By the German law of the same period, the privilege of reversing a sentence by the sword existed, but accompanied with regulations which seem evidently designed to embarrass, by enormous trouble and expense, the gratification of the impulse which disappointed suitors would have to establish their claims in such manner. Thus, by the Suabian law, it could only be done in the presence of the sovereign himself, and not in that of the immediate feudal superior;349 while the Saxon code127 requires the extraordinary expedient of a pitched battle, with seven on each side, in the king’s presence.350 It is not a little singular that the feudal law of the same period has no allusion to the custom, all appeals being regularly carried to and heard in the court of the suzerain.351

CHAPTER IV.
CONFIDENCE REPOSED IN THE JUDICIAL DUEL.
Thus carefully moulded in conformity with the popular prejudices or convictions of every age and country, it may readily be imagined how large a part the judicial combat played in the affairs of daily life. It was so skilfully interwoven throughout the whole system of jurisprudence that no one could feel secure that he might not, at any moment, as plaintiff, defendant, or witness, be called upon to protect his estate or his life either by his own right hand or by the club of some professional and possibly treacherous bravo. This organized violence assumed for itself the sanction of a religion of love and peace, and human intelligence seemed too much blunted to recognize the contradiction.

There was, in fact, no question which might not be submitted to the arbitrament of the sword or club. If Charlemagne, in dividing his vast empire, forbade the employment128 of the wager of battle in settling the territorial questions which might arise between his heirs,352 the prohibition merely shows that it was habitually used in affairs of the highest moment, and the constant reference to it in his laws proves that it was in no way repugnant to his general sense of justice and propriety.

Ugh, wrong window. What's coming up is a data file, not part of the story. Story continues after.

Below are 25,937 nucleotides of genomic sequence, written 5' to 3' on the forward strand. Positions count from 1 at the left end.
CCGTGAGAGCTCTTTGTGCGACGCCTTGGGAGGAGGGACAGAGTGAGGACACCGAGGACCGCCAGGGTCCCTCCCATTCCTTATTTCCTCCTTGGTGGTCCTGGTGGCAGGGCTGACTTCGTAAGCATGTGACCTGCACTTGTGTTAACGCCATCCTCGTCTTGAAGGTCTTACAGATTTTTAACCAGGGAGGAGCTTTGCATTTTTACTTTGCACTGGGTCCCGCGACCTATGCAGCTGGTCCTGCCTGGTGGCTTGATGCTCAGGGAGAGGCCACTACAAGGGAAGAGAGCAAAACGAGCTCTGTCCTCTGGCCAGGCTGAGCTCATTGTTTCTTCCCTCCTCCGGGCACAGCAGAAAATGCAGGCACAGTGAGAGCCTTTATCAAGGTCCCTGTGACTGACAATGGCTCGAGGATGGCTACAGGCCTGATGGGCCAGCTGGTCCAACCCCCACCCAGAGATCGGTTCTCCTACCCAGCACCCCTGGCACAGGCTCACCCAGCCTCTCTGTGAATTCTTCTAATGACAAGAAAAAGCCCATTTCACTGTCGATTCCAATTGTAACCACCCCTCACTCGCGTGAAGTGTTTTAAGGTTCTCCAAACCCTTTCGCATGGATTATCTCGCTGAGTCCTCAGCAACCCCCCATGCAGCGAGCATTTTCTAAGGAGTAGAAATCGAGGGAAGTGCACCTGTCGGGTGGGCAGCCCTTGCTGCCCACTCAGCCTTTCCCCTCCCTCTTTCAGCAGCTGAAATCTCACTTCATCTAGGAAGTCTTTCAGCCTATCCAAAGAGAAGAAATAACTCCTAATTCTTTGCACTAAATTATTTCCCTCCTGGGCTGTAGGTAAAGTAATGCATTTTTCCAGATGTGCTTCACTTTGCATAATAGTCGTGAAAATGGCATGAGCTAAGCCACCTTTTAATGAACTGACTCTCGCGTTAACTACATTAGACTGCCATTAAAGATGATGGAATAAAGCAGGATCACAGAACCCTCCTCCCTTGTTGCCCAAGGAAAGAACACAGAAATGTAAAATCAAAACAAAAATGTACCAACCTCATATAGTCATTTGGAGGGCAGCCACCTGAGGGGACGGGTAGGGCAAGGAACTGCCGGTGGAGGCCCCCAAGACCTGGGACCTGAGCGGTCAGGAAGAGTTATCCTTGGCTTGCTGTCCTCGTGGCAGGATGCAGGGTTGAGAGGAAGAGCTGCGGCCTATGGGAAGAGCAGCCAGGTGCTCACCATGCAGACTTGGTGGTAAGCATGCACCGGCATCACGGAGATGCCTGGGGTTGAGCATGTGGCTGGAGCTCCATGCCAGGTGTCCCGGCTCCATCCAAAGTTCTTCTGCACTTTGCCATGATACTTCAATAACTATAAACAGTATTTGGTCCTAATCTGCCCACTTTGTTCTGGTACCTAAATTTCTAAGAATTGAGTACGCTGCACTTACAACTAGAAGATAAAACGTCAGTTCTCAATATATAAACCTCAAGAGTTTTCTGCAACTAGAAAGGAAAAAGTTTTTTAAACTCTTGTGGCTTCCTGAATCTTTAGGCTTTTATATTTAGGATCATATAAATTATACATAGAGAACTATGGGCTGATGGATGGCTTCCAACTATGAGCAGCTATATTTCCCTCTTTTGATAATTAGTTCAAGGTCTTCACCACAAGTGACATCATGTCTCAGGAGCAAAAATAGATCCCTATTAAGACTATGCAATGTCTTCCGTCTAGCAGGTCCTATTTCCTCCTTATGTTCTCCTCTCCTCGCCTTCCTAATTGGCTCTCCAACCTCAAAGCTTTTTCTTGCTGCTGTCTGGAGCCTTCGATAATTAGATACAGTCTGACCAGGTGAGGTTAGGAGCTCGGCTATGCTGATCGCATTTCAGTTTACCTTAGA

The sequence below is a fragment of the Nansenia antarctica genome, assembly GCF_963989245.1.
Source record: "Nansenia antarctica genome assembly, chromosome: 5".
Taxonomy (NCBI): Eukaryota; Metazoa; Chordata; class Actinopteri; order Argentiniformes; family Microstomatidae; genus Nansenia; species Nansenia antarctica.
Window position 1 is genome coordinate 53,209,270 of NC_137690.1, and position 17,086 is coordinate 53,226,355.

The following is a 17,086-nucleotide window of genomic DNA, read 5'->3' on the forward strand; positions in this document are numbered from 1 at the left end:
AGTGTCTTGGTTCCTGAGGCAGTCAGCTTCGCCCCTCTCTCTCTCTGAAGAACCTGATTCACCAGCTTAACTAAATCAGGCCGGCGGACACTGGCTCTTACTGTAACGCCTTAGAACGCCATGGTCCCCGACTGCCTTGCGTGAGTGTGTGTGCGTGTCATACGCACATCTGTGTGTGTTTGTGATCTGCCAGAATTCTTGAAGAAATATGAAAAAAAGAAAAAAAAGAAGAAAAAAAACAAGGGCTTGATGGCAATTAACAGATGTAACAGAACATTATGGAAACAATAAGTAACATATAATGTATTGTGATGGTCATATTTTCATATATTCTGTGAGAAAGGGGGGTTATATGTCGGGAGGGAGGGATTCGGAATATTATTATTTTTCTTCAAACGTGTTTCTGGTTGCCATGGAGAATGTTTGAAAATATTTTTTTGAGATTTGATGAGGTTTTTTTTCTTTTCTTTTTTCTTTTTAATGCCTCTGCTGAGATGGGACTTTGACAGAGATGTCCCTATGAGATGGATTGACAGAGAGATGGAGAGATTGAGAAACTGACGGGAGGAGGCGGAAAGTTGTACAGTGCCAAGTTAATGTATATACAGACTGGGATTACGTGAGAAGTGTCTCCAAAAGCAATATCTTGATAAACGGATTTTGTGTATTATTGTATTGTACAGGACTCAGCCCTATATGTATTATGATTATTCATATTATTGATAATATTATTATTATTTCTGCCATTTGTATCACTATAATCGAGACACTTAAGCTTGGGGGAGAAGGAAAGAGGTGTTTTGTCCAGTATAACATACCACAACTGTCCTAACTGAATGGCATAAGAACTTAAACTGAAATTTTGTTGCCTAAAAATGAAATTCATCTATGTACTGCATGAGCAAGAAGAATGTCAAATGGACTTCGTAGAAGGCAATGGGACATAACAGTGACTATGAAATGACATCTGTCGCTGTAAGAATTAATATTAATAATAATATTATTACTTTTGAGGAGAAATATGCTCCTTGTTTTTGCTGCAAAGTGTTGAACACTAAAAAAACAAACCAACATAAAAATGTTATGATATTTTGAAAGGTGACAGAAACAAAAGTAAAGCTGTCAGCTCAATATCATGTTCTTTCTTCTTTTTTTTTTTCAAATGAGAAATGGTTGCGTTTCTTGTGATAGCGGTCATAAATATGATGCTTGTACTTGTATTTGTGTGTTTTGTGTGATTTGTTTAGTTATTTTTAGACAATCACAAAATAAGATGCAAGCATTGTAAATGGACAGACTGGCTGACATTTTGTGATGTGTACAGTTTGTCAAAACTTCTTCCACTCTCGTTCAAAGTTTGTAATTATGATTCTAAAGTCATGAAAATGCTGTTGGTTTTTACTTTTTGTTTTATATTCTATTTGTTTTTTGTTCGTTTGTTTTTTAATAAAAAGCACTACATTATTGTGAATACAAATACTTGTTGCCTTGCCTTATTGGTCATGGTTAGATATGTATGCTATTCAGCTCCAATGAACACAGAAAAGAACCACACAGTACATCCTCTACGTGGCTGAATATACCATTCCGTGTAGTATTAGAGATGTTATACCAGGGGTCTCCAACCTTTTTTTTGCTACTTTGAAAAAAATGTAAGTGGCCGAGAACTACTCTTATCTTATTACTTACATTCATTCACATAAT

The next century affords ample evidence of the growing favor in which the judicial combat was held. About the year 930, Hugh, King of Provence and Italy, becoming jealous of his uterine brother, Lambert, Duke of Tuscany, asserted him to be a supposititious child, and ordered him in future to claim no relationship between them. Lambert, being “vir ... bellicosus et ad quodlibet facinus audax,” contemptuously denied the aspersion on his birth, and offered to clear all doubts on the subject by the wager of battle. Hugh accordingly selected a warrior named Teudinus as his champion; Lambert was victor in the ensuing combat, and was universally received as the undoubted son of his mother. His triumph, however, was illegally brought to a sudden close, for Hugh soon after succeeded in making him prisoner and deprived him of eyesight.353 Still, the practice continued to be denounced by some enlightened ecclesiastics, represented by Atto, Bishop of Vercelli, who declared it to be totally inapplicable to churchmen and not to be approved for laymen on account of the uncertainty of its results;354 but representations of this kind were useless. About the middle of the century, Otho the Great appears, throwing the enormous weight of his influence in its favor. As a magnanimous and warlike prince, the wager of battle appears to have possessed peculiar attraction for his chivalrous instincts, and he extended its application as far as lay in his power. Not only did he force his daughter Liutgarda, in defending herself from a villanous accusation, to129 forego the safer modes of purgation, and to submit herself to the perilous decision of a combat,355 but he also caused the abstract question of representation in the succession of estates to be settled in the same manner; and to this day in Germany the division of a patrimony among children and grandchildren is regulated in accordance with the law enacted by the doughty arms of the champions who fought together nine hundred years ago at Steil.356 There was no question, indeed, which according to Otho could not be satisfactorily settled in this manner. Thus when, in 963, he was indulging in the bitter recriminations with Pope John XII. which preceded the subjugation of the papacy under the Saxon emperors, he had occasion to send Bishop Liutprand to Rome to repel certain accusations brought against him, and he ordered the armed followers of his ambassador to sustain his assertions by the duel; a proposition promptly declined by the pontiff, skilled though he was in the use of weapons.357 A duellist, in fact, seems to have been reckoned a necessary adjunct to diplomacy, for when, in 968, the same Liutprand was dispatched by Otho to Constantinople on a matrimonial mission, and during the negotiations for the hand of Theophania a discussion arose as to the circumstances which had led to Otho’s conquest of Italy, the warlike prelate offered to prove his veracity by the sword of one of his attendants: a proposition which put a triumphant end to the argument.358 A more formal assertion of the diplomatic value of the duel was made when in 1177 the conflicting claims of the kings of Castile and Navarre were referred to Henry II. of130 England for adjudication, and both embassies to the English court were supplied with champions as well as with lawyers, so as to be prepared in case the matter was submitted to the duel for decision.359